The international organization that chooses refugees for new homes sends 62 percent to the United States, and only a handful are in need of emergency medical help or protection from potential attacks, according to a new analysis.
The United Nations Commissioner for Refugees reports that of the 134,044 it resettled in 2015, 82,491 went to the U.S. Canada received the second highest in 2015, 22,886, or just 17 percent.
The top country of origin was Syria. President Obama has promised to settle tens of thousands of Syrians, in the midst of a civil war, in the United States despite outcries from many local officials fearful that the United Nations isn’t making sure some aren’t terrorists.
This year, the U.N. is considering another 1,190,519 cases.
The Center for Immigration Studies on Thursday released its new analysis on the U.N. numbers and found several startling problems that could prompt a review of the process.
Key among the findings was that only a handful face immediate threats.
CIS immigration expert Nayla Rush found that just 0.4 percent were classified as emergency, which “necessitates removal from the threatening conditions within a few days, if not within hours.” Another 11 percent were classified “urgent.” That level, said the U.N., “applies to all cases where there are no immediate medical, social, or security concerns which would merit expedited processing. UNHCR expects decisions and departure within 12 months of submission.”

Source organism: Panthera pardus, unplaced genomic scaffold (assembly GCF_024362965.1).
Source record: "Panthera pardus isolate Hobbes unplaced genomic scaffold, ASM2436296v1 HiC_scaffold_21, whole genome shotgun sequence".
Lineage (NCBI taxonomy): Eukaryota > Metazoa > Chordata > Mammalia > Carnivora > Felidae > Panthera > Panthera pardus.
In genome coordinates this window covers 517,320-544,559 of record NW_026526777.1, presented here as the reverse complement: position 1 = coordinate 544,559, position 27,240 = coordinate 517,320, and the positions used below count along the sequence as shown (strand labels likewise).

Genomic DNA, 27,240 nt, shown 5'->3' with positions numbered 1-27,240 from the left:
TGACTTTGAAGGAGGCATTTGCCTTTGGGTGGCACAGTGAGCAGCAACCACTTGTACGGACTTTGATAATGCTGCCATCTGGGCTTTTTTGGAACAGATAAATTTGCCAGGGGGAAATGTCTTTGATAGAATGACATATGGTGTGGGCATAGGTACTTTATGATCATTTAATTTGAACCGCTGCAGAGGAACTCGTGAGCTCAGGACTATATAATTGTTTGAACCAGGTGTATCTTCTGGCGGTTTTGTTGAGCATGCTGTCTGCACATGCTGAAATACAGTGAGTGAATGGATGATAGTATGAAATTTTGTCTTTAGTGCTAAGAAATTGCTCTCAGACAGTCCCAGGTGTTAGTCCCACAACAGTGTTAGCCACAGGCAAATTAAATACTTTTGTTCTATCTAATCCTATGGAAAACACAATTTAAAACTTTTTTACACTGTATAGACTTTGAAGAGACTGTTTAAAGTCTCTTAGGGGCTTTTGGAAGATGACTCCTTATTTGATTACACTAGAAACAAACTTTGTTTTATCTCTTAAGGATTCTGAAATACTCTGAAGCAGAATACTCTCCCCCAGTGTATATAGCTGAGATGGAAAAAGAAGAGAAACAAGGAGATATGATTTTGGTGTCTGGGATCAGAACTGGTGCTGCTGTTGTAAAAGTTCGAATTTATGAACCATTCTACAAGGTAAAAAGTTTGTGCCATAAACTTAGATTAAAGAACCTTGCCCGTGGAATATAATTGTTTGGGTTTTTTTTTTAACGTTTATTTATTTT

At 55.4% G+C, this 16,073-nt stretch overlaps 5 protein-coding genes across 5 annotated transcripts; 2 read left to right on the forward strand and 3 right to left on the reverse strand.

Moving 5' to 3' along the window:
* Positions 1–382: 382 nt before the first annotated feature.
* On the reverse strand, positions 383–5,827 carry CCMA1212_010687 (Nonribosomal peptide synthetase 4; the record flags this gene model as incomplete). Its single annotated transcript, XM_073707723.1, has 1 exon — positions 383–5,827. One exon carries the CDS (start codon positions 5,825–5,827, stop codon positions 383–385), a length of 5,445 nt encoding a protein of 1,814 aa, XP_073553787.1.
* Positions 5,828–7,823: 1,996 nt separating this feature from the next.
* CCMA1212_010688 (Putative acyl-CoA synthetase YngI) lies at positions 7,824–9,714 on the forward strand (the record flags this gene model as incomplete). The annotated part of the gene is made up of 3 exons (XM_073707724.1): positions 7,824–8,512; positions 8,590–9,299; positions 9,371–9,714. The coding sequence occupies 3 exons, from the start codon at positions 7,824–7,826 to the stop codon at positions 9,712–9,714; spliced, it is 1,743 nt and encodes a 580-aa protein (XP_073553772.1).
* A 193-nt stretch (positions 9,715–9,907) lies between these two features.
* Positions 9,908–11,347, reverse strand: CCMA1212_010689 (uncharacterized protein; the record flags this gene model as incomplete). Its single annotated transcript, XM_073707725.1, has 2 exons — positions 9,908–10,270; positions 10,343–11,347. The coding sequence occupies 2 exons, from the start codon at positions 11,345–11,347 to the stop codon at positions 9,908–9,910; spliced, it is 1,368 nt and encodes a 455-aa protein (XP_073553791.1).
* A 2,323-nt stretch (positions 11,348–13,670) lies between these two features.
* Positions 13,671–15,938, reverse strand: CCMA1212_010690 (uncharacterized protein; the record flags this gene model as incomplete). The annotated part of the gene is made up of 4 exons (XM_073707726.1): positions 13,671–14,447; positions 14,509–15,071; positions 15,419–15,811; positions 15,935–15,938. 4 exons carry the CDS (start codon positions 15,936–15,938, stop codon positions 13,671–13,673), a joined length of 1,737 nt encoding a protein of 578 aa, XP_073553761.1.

The majority, 88.56 percent, are classified normal.
In her report, titled “UN Report Shows Refugee System Needs Changes,” Rush explained, “Contrary to official UNHCR and U.S. claims, it is not necessarily the most vulnerable and urgent cases that are submitted for resettlement. The refugee system is broken. Instead of bringing refugees to the United States or other Western countries away from familiar and cultural settings, why not help them in their country of asylum and prepare them to return home as soon as possible? The West should stop using resettlement as a conscience alleviator.”
Paul Bedard, the Washington Examiner’s “Washington Secrets” columnist, can be contacted at firstname.lastname@example.org